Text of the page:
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Another detail of stained glass.

After that, we went to visit Blake’s grave at Bunhill Fields. It was a very old but charming cemetary, and it was fascinating watching them in the process of restoring some of the old crypts and tombstones. I left a simple offering at Blake’s gravestone — an apple — and also explored the green where Blake’s physical body is supposed to have been buried (I believe The Friends of William Blake are trying to raise money and/or petition for a special monument at Blake’s actual burial site).

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Bunhill Fields is quite serene.

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A memorial obelisk to Daniel Defoe.

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Blake and Catherine’s grave marker.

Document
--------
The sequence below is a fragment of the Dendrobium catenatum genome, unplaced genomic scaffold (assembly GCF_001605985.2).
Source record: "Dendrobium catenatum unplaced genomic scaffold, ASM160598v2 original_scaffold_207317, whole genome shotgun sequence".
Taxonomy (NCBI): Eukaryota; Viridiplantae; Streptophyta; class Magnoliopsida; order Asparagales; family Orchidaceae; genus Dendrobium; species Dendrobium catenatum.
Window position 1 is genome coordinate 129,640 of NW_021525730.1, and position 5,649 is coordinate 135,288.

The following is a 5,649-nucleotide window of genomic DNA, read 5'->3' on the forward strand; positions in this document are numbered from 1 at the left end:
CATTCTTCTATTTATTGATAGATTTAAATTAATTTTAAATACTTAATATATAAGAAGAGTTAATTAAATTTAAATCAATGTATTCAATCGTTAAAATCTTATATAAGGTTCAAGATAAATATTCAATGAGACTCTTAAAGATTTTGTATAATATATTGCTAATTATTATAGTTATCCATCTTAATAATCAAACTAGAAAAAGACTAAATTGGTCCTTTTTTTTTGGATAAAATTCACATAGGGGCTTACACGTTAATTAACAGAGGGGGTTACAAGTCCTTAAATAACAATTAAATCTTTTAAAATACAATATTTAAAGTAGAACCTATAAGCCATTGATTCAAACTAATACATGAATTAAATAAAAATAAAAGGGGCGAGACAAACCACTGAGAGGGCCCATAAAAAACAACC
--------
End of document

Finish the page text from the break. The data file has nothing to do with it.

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A simple offering.

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Blake’s actual remains are somewhere around here, I think.

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Didn’t get a chance to go in… Next time!

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John Bunyan‘s tomb.

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Another angle of Bunyan’s tomb.

Then, we went to visit Westminster Abbey. Here, I unfortunately got separated from Elena and Laura, and we couldn’t find each other again. :( But I’m glad I went, even though it was a bit overwhelming to take in. I especially enjoyed the Poets’ Corner where I saw commemorations to Lord Byron, Lewis Carroll and Blake among others.

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Big Ben/Elizabeth Tower.

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Approaching Westminster Abbey.

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Westminster Abbey!

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I spy the London Eye!